After a long period of difficulty for the regional loan market, there are at last signs that activity is beginning to pick up again. In April alone, about $5bn of loan deals should be arranged – already more than in the whole of the first three months of 2010.

It is a sign that an appetite for risk is returning after about six months of disillusion. Bankers say the progress on a deal to sort out Dubai World’s debt problems are helping improve sentiment in credit committees in head offices in New York, Paris and London. A slow return to economic growth, after a difficult 2009, is also boosting confidence.

Corporates who have sat on the sidelines because of the high prices demanded by banks are looking to return to the market, now that interest costs are falling. The loan market has also been buoyed by problems in the bond market. Sovereign debt issues of Dubai and Greece made International Petroleum Investment Corporation drop bond plans earlier in the year and ask its banks for fresh funding.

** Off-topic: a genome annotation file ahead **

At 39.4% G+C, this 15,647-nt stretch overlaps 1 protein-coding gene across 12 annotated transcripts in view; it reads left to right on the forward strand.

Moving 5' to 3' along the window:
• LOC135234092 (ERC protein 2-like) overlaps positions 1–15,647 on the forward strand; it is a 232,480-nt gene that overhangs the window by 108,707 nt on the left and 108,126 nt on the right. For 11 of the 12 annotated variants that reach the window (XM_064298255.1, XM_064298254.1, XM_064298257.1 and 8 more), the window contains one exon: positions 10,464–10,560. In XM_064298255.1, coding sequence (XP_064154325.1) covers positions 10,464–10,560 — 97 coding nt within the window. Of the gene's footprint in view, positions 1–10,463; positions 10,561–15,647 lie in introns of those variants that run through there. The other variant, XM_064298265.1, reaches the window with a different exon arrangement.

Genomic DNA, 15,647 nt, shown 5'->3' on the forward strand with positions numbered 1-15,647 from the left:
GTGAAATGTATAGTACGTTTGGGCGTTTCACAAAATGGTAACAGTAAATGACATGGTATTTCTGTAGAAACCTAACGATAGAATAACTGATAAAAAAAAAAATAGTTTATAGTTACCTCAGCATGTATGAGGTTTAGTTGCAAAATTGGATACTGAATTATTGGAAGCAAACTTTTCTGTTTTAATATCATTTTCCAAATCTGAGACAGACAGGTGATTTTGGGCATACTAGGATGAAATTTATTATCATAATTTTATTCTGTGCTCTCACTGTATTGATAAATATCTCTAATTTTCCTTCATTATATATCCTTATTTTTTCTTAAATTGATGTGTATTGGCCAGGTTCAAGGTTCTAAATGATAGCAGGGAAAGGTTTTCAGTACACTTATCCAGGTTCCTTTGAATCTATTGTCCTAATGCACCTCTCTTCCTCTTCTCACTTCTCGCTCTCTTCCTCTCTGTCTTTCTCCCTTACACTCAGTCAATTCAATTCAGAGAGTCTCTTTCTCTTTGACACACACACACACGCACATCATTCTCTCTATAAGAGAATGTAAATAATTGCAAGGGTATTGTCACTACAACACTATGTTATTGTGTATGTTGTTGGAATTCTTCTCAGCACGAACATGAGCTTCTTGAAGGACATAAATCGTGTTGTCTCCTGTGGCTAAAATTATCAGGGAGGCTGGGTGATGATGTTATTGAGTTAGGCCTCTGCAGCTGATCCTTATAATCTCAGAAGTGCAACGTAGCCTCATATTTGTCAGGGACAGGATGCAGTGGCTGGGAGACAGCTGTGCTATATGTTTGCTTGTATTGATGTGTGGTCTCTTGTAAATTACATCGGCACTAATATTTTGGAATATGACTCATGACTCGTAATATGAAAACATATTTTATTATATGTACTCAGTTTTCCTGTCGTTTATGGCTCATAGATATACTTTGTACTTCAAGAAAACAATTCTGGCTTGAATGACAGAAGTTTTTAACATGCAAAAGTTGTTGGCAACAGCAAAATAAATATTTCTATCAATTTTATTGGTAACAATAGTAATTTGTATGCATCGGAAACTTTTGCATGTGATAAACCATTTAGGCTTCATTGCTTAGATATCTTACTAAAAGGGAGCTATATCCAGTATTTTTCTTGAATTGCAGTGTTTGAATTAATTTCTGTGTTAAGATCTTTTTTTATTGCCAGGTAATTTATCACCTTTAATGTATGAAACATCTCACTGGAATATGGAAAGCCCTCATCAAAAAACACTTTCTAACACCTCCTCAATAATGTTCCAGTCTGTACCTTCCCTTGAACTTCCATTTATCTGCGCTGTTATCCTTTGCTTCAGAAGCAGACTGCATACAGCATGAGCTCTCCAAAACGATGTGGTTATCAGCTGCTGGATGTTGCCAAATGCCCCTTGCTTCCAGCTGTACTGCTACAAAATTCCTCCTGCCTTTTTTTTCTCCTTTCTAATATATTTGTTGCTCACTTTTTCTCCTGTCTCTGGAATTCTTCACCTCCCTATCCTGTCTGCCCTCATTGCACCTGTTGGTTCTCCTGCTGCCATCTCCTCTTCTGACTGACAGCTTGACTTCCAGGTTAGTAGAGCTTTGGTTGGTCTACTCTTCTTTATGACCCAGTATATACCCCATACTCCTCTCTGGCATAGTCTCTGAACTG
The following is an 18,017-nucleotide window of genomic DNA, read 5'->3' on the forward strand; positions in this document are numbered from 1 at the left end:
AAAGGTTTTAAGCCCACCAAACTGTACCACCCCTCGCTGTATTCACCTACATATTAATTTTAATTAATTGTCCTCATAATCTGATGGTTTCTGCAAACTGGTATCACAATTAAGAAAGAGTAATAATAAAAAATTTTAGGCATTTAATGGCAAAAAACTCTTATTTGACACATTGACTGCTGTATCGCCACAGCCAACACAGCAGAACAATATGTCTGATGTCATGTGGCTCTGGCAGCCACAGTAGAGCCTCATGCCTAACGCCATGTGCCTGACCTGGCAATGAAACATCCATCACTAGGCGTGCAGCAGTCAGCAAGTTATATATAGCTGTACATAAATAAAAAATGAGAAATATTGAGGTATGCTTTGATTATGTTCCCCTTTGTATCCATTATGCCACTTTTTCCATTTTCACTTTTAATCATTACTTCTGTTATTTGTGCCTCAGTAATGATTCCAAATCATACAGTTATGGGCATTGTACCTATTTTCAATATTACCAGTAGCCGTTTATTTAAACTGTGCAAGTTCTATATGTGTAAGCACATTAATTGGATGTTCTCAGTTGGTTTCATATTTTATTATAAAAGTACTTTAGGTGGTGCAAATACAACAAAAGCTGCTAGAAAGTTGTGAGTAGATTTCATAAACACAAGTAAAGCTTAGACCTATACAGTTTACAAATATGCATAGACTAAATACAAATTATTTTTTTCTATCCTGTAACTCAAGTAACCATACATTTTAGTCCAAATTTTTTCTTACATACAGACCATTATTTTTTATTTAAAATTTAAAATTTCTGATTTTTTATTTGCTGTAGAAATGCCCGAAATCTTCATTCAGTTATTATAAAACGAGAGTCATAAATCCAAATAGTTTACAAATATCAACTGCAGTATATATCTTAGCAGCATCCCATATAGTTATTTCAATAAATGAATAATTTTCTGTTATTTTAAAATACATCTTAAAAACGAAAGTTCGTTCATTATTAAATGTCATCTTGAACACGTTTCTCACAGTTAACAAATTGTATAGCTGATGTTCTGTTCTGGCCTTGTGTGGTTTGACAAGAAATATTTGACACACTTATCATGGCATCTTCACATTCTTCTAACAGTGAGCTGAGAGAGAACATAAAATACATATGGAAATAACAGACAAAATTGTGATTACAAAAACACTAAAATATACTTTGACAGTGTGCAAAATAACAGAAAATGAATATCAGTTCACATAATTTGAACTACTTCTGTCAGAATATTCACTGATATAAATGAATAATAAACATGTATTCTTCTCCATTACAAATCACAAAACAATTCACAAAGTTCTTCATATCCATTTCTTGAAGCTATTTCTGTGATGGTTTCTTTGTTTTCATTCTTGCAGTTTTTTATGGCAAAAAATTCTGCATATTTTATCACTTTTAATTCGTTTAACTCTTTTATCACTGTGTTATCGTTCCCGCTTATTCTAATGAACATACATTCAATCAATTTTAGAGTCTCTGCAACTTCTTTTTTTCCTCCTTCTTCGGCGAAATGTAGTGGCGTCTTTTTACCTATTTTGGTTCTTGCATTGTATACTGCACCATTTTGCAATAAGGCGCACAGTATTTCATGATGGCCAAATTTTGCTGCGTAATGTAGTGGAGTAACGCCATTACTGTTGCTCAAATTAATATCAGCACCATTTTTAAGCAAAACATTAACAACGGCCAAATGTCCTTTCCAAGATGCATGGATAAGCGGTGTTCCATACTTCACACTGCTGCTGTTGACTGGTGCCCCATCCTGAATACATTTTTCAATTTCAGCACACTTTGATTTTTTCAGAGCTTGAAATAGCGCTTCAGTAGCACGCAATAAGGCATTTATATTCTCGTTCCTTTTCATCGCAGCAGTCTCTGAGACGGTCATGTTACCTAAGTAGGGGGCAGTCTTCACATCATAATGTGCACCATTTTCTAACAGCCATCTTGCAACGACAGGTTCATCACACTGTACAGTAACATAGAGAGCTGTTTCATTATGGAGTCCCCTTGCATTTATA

So far though, banks are interested in lending to government-backed firms, with whom they have established relations. If more defaults can be avoided, momentum should pick up to allow privately-owned businesses access to funding later in the year. But still only for those companies with a proven business model.

Activity levels are unlikely to return to the heady days of 2007, when total loans was about $100bn

However, activity levels are unlikely to return to the heady days of 2007, when total syndicated loans was about $100bn. Most corporates are now scaling back expenditure and deleveraging. In 2009, about $40bn of deals were completed. Businesses are increasingly diversifying funding sources, with more looking at the bond market, even if timing issues mean they do not always complete an issue.

Banks are looking for ways to deploy their capital as they put the worst of the financial crisis behind them. The difficulty may be finding enough good opportunities.